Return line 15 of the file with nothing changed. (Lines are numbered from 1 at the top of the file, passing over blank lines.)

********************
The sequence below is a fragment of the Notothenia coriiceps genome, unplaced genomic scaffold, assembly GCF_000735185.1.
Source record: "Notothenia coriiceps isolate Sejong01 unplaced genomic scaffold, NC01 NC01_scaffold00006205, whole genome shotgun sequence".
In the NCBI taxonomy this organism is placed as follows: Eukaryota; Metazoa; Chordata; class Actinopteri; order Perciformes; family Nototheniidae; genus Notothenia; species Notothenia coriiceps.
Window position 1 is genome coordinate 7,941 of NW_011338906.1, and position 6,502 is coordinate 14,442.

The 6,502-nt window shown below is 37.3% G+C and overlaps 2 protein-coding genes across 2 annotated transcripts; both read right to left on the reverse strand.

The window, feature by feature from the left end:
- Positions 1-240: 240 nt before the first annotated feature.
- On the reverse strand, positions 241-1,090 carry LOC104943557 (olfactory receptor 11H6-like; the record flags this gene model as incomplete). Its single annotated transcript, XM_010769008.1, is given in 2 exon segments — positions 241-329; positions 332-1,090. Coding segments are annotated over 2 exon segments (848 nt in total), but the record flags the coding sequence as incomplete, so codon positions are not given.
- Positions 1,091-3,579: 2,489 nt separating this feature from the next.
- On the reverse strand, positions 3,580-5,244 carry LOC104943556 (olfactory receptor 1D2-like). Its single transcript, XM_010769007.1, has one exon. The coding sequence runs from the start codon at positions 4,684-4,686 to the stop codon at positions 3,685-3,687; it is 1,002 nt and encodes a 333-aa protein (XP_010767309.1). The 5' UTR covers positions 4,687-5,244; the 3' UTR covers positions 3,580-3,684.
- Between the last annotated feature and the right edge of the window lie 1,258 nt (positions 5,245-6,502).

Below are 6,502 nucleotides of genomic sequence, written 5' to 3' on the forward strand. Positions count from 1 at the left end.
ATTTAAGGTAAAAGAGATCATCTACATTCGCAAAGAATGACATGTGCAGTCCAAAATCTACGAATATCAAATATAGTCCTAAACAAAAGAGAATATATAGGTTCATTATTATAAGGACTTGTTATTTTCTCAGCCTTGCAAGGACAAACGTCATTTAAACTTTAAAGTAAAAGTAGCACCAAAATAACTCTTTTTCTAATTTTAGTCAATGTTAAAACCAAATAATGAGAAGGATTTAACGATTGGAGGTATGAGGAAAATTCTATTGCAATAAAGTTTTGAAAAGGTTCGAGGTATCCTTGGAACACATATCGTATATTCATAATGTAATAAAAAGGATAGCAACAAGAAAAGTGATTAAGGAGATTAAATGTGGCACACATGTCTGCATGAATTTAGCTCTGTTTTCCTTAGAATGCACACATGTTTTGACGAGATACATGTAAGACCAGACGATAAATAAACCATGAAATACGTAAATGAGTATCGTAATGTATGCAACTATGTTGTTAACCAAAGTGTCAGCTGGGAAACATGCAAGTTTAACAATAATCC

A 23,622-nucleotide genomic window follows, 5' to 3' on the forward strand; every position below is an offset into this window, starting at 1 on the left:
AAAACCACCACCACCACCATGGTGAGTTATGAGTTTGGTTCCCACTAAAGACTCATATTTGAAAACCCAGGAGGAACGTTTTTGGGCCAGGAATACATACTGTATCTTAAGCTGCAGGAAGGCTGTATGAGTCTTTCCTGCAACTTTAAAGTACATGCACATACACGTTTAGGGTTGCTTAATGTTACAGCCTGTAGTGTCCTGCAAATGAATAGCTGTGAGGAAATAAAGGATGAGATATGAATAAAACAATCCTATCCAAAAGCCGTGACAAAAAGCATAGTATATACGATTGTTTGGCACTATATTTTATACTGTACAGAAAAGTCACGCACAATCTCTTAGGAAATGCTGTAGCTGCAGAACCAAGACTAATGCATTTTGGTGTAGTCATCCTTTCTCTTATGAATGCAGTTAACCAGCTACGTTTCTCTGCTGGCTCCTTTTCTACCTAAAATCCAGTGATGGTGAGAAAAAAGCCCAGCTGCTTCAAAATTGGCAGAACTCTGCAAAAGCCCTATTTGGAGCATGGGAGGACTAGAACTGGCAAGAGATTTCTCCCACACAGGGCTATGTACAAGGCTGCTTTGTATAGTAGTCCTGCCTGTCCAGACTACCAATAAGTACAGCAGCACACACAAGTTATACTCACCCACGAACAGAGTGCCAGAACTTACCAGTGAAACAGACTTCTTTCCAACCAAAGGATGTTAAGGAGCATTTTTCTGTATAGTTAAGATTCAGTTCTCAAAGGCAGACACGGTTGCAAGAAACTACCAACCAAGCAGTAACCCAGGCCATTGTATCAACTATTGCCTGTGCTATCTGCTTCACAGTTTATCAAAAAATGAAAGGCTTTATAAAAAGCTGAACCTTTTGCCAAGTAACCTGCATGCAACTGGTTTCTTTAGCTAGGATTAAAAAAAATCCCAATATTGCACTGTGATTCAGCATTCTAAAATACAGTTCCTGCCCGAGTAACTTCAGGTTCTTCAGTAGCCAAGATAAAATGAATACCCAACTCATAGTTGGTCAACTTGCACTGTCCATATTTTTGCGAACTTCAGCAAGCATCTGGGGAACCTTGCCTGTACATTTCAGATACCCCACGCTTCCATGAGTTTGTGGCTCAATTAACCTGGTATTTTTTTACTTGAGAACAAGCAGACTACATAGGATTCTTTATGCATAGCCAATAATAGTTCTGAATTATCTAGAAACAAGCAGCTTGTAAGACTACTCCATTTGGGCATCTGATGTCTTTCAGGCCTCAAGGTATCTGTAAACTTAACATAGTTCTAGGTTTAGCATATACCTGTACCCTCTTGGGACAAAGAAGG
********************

AAAACCACCACCACCACCATGGTGAGTTATGAGTTTGGTTCCCACTAAAGACTCATATTTGAAAACCCAGGAGGAACGTTTTTGGGCCAGGAATACATACTGTATCTTAAGCTGCAGGAAGGCTGTATGAGTCTTTCCTGCAACTTTAAAGTACATGCACATACACGTTTAGGGTTGCTTAATGTTACAGCCTGTAGTGTCCTGCAAATGAATAGCTGTGAGGAAATAAAGGATGAGATATGAATAAAACAATCCTATCCAAAAGCCGTGACAAAAAGCATAGTATATACGATTGTTTGGCACTATATTTTATACTGTACAGAAAAGTCACGCACAATCTCTTAGGAAATGCTGTAGCTGCAGAACCAAGACTAATGCATTTTGGTGTAGTCATCCTTTCTCTTATGAATGCAGTTAACCAGCTACGTTTCTCTGCTGGCTCCTTTTCTACCTAAAATCCAGTGATGGTGAGAAAAAAGCCCAGCTGCTTCAAAATTGGCAGAACTCTGCAAAAGCCCTATTTGGAGCATGGGAGGACTAGAACTGGCAAGAGATTTCTCCCACACAGGGCTATGTACAAGGCTGCTTTGTATAGTAGTCCTGCCTGTCCAGACTACCAATAAGTACAGCAGCACACACAAGTTATACTCACCCACGAACAGAGTGCCAGAACTTACCAGTGAAACAGACTTCTTTCCAACCAAAGGATGTTAAGGAGCATTTTTCTGTATAGTTAAGATTCAGTTCTCAAAGGCAGACACGGTTGCAAGAAACTACCAACCAAGCAGTAACCCAGGCCATTGTATCAACTATTGCCTGTGCTATCTGCTTCACAGTTTATCAAAAAATGAAAGGCTTTATAAAAAGCTGAACCTTTTGCCAAGTAACCTGCATGCAACTGGTTTCTTTAGCTAGGATTAAAAAAAATCCCAATATTGCACTGTGATTCAGCATTCTAAAATACAGTTCCTGCCCGAGTAACTTCAGGTTCTTCAGTAGCCAAGATAAAATGAATACCCAACTCATAGTTGGTCAACTTGCACTGTCCATATTTTTGCGAACTTCAGCAAGCATCTGGGGAACCTTGCCTGTACATTTCAGATACCCCACGCTTCCATGAGTTTGTGGCTCAATTAACCTGGTATTTTTTTACTTGAGAACAAGCAGACTACATAGGATTCTTTATGCATAGCCAATAATAGTTCTGAATTATCTAGAAACAAGCAGCTTGTAAGACTACTCCATTTGGGCATCTGATGTCTTTCAGGCCTCAAGGTATCTGTAAACTTAACATAGTTCTAGGTTTAGCATATACCTGTACCCTCTTGGGACAAAGAAGG